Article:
and I am a Sound guy. A friend and I were once hanging out with a Grammy winning engineer who was playing us some recordings he thought we would find interesting as fellow engineers. ('this is a good example of last year's snare drum sound' ) Then he put on a record and said "this band sucks, but it is really well recorded" - he played it for 30 seconds and then took it off and said "nah, screw that".
it has to be up to a certain level of course. But i still stand behind what I said.

The car is my main listening place for judging quality and liking an album. It's gotta sound really great in there. The better sounding albums always get the most play, regardless of performance. I'll learn to like the song after liking the quality most times.
Old 13th April 2018
  #93
Quote:
Originally Posted by kangking View Post
The better sounding albums always get the most play, regardless of performance.
Again, I think you are a one in a million.
Almost anyone will enjoy the material and performance way more than the audio quality alone.
This has been true throughout the history of popular music.
Old 13th April 2018
  #94
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Quote:
Originally Posted by chrisso View Post
Again, I think you are a one in a million.
Almost anyone will enjoy the material and performance way more than the audio quality alone.
This has been true throughout the history of popular music.
My god, yes.

And that doesn't even get into someone's idea of what the "better sounding" recording is. I mean, I'll take Let It Bleed over Aja any day, to use one example of a recording people use as their gold standard. Oops - just dated myself. To go even further, do I wish the Louis Armstrong Hot Fives and Sevens sounded like Kind of Blue? Nope. And the late 50's - early 60's Columbia 30th Street studio stuff is absolutely beautiful.

It's the music. Period. Everything we do as knob-twisters just tidies up around the edges.
Old 13th April 2018
  #95
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Quote:
Originally Posted by kangking View Post
You can definitely hear sonic differences in a club. Quality matters in the car. I agree though, at home, most people aren't on hifi systems. Myself included. Even though I have my nice studio monitors right here, when I do normal computer use, I use regular computer speakers. I can still hear mix quality difference on these speakers though.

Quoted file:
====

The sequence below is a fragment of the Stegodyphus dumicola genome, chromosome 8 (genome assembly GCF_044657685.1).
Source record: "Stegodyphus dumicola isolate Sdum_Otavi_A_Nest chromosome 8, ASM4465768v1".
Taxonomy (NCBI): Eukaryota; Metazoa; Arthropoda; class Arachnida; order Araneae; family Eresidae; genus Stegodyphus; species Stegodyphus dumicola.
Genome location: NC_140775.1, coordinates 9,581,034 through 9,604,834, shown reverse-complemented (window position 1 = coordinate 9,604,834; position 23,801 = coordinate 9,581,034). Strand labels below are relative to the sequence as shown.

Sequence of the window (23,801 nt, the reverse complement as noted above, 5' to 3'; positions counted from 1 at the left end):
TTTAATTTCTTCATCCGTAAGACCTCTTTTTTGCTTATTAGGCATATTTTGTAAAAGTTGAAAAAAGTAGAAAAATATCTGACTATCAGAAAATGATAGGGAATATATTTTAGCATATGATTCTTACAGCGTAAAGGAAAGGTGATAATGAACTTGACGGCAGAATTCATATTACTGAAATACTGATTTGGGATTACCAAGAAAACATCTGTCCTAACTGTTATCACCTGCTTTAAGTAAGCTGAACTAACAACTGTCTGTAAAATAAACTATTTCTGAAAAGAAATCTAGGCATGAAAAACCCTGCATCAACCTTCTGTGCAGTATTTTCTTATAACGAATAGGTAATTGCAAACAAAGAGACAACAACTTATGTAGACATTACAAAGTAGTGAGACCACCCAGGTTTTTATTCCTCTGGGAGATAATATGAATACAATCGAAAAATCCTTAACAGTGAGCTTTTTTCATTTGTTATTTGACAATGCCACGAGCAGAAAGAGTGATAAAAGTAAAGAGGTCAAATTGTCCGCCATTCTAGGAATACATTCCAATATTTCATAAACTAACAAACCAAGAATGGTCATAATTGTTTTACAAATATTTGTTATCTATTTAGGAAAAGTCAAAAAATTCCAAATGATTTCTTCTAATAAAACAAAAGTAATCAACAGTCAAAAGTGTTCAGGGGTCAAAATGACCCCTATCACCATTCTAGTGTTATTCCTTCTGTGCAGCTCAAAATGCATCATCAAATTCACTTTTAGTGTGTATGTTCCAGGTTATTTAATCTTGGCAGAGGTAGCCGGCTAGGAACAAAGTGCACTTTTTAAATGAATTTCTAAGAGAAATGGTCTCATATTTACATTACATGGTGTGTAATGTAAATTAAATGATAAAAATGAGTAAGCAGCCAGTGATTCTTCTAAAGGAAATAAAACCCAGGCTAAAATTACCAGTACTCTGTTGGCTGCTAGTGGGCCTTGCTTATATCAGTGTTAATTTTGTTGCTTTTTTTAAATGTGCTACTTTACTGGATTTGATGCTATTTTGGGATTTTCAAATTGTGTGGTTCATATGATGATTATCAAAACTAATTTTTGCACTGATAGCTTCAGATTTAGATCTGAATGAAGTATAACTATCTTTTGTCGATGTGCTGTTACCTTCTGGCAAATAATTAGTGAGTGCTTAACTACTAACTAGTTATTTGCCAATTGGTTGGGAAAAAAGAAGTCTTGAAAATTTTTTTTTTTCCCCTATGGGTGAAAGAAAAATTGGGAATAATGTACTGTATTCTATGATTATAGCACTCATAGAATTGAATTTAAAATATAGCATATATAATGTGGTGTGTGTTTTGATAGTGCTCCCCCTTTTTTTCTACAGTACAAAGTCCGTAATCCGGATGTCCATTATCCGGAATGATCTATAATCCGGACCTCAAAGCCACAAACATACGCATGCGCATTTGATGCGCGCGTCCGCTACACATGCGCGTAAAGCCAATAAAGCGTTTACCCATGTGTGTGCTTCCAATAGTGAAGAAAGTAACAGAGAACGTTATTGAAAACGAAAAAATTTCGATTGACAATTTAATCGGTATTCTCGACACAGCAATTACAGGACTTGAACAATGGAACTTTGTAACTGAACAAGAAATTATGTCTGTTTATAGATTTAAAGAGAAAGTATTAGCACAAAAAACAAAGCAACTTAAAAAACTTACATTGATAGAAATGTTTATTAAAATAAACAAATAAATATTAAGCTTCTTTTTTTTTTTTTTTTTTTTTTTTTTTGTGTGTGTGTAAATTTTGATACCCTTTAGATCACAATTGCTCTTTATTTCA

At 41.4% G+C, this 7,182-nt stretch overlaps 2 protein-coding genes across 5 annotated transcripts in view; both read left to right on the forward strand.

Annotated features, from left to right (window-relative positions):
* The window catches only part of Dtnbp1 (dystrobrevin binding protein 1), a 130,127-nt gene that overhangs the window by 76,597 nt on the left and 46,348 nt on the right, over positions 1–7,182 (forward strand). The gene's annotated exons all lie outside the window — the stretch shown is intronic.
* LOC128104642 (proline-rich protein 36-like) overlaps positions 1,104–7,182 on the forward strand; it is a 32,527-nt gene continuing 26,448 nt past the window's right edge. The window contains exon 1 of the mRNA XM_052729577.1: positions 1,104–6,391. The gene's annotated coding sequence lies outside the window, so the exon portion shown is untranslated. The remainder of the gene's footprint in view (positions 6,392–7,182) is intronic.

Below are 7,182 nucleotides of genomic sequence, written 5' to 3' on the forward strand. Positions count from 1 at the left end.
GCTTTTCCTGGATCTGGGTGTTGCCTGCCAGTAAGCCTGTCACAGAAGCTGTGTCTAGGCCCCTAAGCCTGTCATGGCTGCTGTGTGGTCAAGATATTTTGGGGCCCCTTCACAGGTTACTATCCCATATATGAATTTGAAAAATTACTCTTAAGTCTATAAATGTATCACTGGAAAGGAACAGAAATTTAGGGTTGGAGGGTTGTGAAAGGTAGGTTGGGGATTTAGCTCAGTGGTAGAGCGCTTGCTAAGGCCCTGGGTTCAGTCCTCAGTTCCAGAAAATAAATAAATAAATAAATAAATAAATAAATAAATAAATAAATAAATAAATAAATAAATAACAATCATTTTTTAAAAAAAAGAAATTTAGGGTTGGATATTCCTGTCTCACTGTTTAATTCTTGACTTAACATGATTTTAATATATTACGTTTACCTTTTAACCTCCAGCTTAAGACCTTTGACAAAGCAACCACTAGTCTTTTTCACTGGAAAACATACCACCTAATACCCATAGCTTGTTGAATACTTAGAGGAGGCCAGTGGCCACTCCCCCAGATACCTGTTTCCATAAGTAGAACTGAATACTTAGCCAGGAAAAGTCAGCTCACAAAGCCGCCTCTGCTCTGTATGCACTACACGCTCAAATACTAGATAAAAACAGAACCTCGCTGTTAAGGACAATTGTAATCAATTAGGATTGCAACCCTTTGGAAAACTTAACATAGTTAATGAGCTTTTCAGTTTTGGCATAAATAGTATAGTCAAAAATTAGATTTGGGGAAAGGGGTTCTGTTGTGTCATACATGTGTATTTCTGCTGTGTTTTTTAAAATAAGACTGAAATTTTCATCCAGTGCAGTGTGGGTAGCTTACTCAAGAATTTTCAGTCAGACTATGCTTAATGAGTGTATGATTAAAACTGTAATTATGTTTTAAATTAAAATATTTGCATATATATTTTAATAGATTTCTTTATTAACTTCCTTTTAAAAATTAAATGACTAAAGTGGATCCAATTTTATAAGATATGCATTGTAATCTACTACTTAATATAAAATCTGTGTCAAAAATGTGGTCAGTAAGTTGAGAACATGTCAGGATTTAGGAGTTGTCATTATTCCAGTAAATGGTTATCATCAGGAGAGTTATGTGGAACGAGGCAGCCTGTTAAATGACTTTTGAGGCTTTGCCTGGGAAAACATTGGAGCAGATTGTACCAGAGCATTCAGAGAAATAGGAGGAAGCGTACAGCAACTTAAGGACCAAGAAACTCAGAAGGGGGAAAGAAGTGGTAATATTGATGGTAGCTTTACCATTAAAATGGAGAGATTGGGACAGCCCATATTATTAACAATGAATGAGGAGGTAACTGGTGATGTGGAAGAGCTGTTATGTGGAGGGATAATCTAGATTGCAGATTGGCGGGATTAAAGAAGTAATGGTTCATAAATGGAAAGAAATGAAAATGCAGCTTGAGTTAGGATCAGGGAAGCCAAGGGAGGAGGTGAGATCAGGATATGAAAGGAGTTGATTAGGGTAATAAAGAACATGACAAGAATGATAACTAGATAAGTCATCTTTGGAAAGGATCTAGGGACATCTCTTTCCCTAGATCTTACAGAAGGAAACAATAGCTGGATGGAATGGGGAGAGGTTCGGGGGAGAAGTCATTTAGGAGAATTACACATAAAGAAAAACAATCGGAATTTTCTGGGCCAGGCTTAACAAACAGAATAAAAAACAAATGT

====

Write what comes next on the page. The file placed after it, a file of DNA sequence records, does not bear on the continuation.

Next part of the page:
I wasn't talking about "hearing the difference" or "sound quality".

In fact, I wasn't even talking about HEARING at all.

I was talking about LISTENING as a PRIMARY ACTIVITY.
Old 13th April 2018
  #96
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Quote:
Originally Posted by 12ax7 View Post
I wasn't even talking about HEARING at all.

I was talking about LISTENING as a PRIMARY ACTIVITY.
Listening without hearing? That’s interesting. Paul Simon already wrote that song.
Old 13th April 2018
  #97
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Quote:
Originally Posted by Bushman View Post
Listening without hearing? That’s interesting. Paul Simon already wrote that song.
Yep.

...And Evelyn Glennie LIVES it!
Old 13th April 2018
  #98
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All is one, as one great philosopher once said.

What people here are failing to look at is the components from an electronic perspective. Amateurs will see the Mic and Preamp as separate entities because that's how they purchase them. When a mic is connected to the preamp you are looking at ONE singe circuit One part of the circuit is just as important as the next and the weakest link in that circuit may be as simple as a 1 cent resistor or a two cent capacitor, and even then it may only be a bottleneck when you have a specific mic connected which might be affected by those components.

This is no different then a guitar either. When you connect a guitar to an amp, the pickups, the amp and speakers are all ONE circuit. When you switch guitars, you are modifying that circuit with different pickups and wiring. That's all no great mystery. Just realize a preamp or amp isn't a single unit. Some have hundreds of individual parts. The mic is only one part in that circuit. You have to factor in all the other individual parts too, not just see everything on a macro level as entire units.
Old 13th April 2018
  #99
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'wrgkmc' brings up quite a valid observation.

Audio stages do not merely dump audio from one unit to another.

They are interactive. ...And I do NOT mean that in some kind of esoteric or metaphoric way:

What I mean is that when the output of one device is connected to the input of another, it actually changes the electrical properties of both devices.

This is especially true with dynamic mics.

(For instance, did you know that simply shorting the output of a dynamic mic will actually make it harder to move the diaphragm?)
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Old 13th April 2018
  #100
Quote:
Originally Posted by 12ax7 View Post
I wasn't talking about "hearing the difference" or "sound quality".

In fact, I wasn't even talking about HEARING at all.

I was talking about LISTENING as a PRIMARY ACTIVITY.
joining the ignore list
Old 13th April 2018
  #101
Quote:
Originally Posted by chrisso View Post
Again, I think you are a one in a million.
Almost anyone will enjoy the material and performance way more than the audio quality alone.
This has been true throughout the history of popular music.
actually, I am one in 7.442 billion Also. I like sound quality.
Old 13th April 2018
  #102
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Quote:
Originally Posted by kangking View Post
joining the ignore list
Interesting.

I do not have ANYBODY on any "ignore list".

I ignore all posts on a case-by-case basis.

...But that's just me.